homey little cottage near Cambria, when the olives are ripe and the extra virgin oil is flowing in Paso Robles, and when, at the end of the car ride, you can literally soak in the Martha Stewart-perfect holiday atmosphere of the Ritz-Carlton Half Moon Bay. Pumpkin facial, anyone?
Los Angeles to Cambria is an easy four-hour drive, along some of the world's most beautiful, usually sunny, coastline. Numerous reasonable priced "inns" -- actually gussied up motor lodges -- line the shore drive just north of Cambria. Most feature swimming pools, quick access to a network of coastline trails, and views of cows meandering the hills opposite PCH. There are no kosher restaurants in town, but the elegant Sows Ear Cafe on Main Street and the more family-friendly Brambles Dinner House offer high quality fish and vegetarian dishes.
Arriving in the bustling tourist town by 2 p.m. still allows enough time to see Hearst Castle, just 20 minutes away. Make your reservations by phone or online, and secure a tour time. Many of the lodges in Cambria offer slightly discounted tickets to the castle, and will make the arrangements for you
Tour One, the basic first-timer's tour, takes just under two hours. And for first-, second- or third-time visitor, the scope and design and ostentation of the castle never fails to impress. Newspaper magnate William Randolph Hearst toured the castles of Europe as a young man, and set to emulate them on this windswept, untrammeled piece of coast. Beginning in 1919, Hearst built but never completed the castle on his 240,000-acre San Simeon ranch.
Take in the sumptuous furnishings, the elaborate outdoor pool where Winston Churchill and Cary Grant and others frolicked, the "guest cottages" designed down to the door jambs by Old World artisans, the mosaic tiled indoor pool and the landscaping of thousands of native citrus and other trees and shrubs -- "unbelievable" is the word you will hear your fellow visitors whisper most.
For visitors whispering in Hebrew, the museum offers a translation of the salient points of the tour in pamphlet form -- just ask for it in the beginning. And it might help Jewish visitors appreciate the site more if they gloss over Hearst's early enthusiasm for Adolf Hitler and Italian fascism -- the staunch anti-communist reportedly struck a newsreel deal with the Führer following the 1934 Nuremberg Rally, and used his media empire to justify the Nazi invasion of Ukraine. Take comfort instead that Hearst was an enthusiastic participant in the July 1943 Emergency Conference to Save the Jewish People of Europe in New York City, which attempted to show the Roosevelt administration that saving European Jewry was not just a Jewish issue, but an American one.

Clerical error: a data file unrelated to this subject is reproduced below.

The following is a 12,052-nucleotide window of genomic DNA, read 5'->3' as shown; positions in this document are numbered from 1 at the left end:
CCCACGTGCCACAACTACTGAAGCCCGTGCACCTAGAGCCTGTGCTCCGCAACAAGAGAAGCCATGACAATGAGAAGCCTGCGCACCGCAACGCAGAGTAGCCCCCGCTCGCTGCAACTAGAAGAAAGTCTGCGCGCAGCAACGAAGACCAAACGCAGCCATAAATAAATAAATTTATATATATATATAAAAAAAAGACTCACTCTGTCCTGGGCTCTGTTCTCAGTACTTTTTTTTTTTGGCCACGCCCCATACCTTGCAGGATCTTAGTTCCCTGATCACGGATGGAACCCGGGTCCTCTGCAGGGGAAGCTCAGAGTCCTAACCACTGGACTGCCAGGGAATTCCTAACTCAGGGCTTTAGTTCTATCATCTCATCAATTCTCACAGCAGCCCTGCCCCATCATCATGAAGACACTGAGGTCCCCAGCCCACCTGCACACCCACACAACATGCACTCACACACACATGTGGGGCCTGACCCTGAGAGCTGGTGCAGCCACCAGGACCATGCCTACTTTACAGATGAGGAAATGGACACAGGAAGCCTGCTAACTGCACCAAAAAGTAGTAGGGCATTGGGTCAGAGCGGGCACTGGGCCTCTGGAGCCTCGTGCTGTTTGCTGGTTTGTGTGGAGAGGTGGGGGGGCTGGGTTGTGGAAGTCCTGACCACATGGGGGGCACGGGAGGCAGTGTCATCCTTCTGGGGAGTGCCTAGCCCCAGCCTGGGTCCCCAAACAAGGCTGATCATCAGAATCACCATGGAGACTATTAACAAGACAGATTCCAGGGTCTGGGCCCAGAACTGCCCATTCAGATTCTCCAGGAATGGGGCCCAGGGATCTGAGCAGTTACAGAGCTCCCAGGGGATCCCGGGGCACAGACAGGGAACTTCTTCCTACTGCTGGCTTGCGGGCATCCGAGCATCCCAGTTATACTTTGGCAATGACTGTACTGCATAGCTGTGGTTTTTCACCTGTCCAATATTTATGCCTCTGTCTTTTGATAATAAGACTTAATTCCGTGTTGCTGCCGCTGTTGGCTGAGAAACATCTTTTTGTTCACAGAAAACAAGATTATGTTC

Tour One will leave you with what the Hebrew pamphlet might call a ta'am shel od -- a taste for more -- but there is also more California to explore.
Lock the kids in the car and backtrack south through Cambria to Highway 46 East, one of the last and most beautiful underdeveloped agricultural byways in the state. Vineyards from such wineries as Eberle, Tablas and Tobin James give way to rolling pastureland, steep arroyos, olive groves and old farmhouses. Take it slow -- you're looking at Napa or Sonoma 30 years ago.
Just outside Paso Robles, tour the Willow Creek Olive Ranch, makers of Pasolivo, a superb native olive oil. You could spend thousands to fly to Tuscany for the same olive-crushing experience, and not taste any better oil.
You can stop for lunch in Paso Robles and, if there on Friday, attend the 7:30 p.m. Shabbat services at Congregation Ohr Tzafon.
Continue north from Paso Robles on Highway 101, then make your way west to Highway 1 and Half Moon Bay, about three hours away.
In October, this remarkably quiet and well-kept town just 40 minutes south of San Francisco hosts a pumpkin festival, drawing too many thousands of visitors from all over. But come November, the almost perennially foggy weather and non-freeway access ensure a quieter time.
There are a handful of quiet bed and breakfasts and some larger lodging alternatives in the area. For a splurge of opulence and natural beauty, nothing, however, surpasses The Ritz-Carlton Half Moon Bay.
The relatively new luxury hotel can't justify its existence based on resort weather or famous environs. Set on a cliff overlooking a turbulent and unswimmable portion of the Pacific, it is the epitome of a destination hotel.
Fortunately, it is self-contained.
There is a full-service spa that draws on a famous local resource to come up with a pumpkin-peel body scrub and pumpkin mask. An attendant spreads the mushed-up pulp on your skin and, lo and behold, you feel your carapace give way.
A cozy fire is always stoked in the lounge, and guests gather outside at night by fire pits -- thick blankets provided -- to look at the surf and the stars, or dip in a cliffside Jacuzzi.
The restaurant, Navio, offers a Sunday brunch of staggering quality, as well as special holiday meals. Kosher catering is available by special arrangement.
Thanksgiving time is celebrated here in a big way. A display of giant pumpkins welcomes visitors, and there are holiday cooking classes for adults and children (as at many Ritz Carlton's, there is a schedule of high quality kids' programming for ages 4-12).
In fact, the resort, which has all the signature Ritz amenities and luxuries, offers a complete Winter school of some 50 classes -- from chocolate cookery to wedding planning.
Along with the a Scotland-like golfing experience (we watched many diehards tee off in light drizzle), there are many outdoor activities available -- whale watching, mountain biking, hiking.
But our favorite, of course, was curling up under one of those blankets by the outdoor fire pit, and recounting our long trip through the beautiful parts of California.